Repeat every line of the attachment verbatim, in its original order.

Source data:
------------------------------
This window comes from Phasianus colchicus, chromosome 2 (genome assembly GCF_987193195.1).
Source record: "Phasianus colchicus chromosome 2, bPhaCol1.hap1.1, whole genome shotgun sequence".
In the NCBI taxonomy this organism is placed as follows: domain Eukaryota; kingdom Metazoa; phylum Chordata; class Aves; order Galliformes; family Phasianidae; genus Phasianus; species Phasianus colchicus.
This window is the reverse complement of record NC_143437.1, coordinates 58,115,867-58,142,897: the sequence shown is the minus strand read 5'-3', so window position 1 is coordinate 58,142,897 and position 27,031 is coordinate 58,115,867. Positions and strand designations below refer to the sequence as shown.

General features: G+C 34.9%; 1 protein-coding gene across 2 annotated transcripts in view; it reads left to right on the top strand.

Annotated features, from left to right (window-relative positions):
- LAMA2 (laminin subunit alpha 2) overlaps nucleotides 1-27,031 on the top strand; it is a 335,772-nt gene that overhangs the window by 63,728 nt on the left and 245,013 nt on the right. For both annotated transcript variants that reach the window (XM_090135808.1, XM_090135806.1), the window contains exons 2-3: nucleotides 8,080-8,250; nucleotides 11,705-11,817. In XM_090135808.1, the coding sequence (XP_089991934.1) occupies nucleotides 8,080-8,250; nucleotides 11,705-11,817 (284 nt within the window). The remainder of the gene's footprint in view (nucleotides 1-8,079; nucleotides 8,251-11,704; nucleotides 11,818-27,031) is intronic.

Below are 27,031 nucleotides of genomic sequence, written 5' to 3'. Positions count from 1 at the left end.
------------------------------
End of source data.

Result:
This window comes from Phasianus colchicus, chromosome 2 (genome assembly GCF_987193195.1).
Source record: "Phasianus colchicus chromosome 2, bPhaCol1.hap1.1, whole genome shotgun sequence".
In the NCBI taxonomy this organism is placed as follows: domain Eukaryota; kingdom Metazoa; phylum Chordata; class Aves; order Galliformes; family Phasianidae; genus Phasianus; species Phasianus colchicus.
This window is the reverse complement of record NC_143437.1, coordinates 58,115,867-58,142,897: the sequence shown is the minus strand read 5'-3', so window position 1 is coordinate 58,142,897 and position 27,031 is coordinate 58,115,867. Positions and strand designations below refer to the sequence as shown.

General features: G+C 34.9%; 1 protein-coding gene across 2 annotated transcripts in view; it reads left to right on the top strand.

Annotated features, from left to right (window-relative positions):
- LAMA2 (laminin subunit alpha 2) overlaps nucleotides 1-27,031 on the top strand; it is a 335,772-nt gene that overhangs the window by 63,728 nt on the left and 245,013 nt on the right. For both annotated transcript variants that reach the window (XM_090135808.1, XM_090135806.1), the window contains exons 2-3: nucleotides 8,080-8,250; nucleotides 11,705-11,817. In XM_090135808.1, the coding sequence (XP_089991934.1) occupies nucleotides 8,080-8,250; nucleotides 11,705-11,817 (284 nt within the window). The remainder of the gene's footprint in view (nucleotides 1-8,079; nucleotides 8,251-11,704; nucleotides 11,818-27,031) is intronic.

Below are 27,031 nucleotides of genomic sequence, written 5' to 3'. Positions count from 1 at the left end.